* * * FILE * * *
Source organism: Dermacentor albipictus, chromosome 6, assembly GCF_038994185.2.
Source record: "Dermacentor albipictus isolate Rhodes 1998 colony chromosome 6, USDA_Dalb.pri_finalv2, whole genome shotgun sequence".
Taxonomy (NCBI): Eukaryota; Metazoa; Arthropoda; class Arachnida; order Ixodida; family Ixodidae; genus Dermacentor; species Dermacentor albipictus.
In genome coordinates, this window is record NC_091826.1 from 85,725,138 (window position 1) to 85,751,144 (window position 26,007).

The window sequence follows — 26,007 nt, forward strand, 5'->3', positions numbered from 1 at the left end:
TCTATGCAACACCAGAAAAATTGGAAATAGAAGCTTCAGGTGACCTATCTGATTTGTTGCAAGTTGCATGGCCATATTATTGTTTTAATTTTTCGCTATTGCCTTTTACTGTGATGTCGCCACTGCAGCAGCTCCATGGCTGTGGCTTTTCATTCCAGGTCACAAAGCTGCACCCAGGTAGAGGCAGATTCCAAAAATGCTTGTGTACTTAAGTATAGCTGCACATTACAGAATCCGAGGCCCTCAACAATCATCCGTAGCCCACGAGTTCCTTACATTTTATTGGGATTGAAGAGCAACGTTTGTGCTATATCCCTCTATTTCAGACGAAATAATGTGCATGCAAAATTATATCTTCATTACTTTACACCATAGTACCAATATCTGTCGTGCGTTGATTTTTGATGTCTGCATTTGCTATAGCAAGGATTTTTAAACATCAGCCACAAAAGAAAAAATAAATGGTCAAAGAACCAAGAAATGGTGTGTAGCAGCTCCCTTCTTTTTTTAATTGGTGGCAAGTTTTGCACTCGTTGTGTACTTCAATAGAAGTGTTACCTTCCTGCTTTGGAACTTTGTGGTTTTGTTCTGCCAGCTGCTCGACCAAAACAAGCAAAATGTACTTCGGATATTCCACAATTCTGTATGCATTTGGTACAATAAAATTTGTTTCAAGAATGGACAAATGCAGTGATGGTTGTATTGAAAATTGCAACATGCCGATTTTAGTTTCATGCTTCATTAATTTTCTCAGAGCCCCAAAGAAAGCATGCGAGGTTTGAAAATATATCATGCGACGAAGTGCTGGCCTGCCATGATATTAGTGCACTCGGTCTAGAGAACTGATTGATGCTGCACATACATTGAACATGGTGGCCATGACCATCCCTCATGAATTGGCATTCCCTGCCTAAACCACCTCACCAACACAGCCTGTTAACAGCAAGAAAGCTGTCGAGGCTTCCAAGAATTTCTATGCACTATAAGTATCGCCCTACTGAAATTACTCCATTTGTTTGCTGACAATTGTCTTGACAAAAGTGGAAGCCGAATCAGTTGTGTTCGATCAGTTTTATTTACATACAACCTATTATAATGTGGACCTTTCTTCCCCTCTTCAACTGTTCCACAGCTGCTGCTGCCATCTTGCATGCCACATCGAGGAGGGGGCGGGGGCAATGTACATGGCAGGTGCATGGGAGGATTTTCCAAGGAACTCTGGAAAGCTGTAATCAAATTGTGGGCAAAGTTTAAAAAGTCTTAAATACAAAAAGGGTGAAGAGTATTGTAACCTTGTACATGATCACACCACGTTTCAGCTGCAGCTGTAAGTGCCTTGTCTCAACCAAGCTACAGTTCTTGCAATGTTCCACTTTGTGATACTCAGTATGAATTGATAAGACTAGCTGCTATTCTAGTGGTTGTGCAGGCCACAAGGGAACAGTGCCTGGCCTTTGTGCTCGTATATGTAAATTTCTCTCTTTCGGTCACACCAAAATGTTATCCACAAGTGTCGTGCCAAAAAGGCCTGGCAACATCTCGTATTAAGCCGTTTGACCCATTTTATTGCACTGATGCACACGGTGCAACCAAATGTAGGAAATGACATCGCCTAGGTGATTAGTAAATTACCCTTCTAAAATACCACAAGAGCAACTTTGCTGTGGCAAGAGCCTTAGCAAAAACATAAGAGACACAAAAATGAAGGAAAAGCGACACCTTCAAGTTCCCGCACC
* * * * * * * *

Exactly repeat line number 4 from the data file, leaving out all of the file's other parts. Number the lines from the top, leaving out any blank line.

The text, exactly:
In genome coordinates, this window is record NC_091826.1 from 85,725,138 (window position 1) to 85,751,144 (window position 26,007).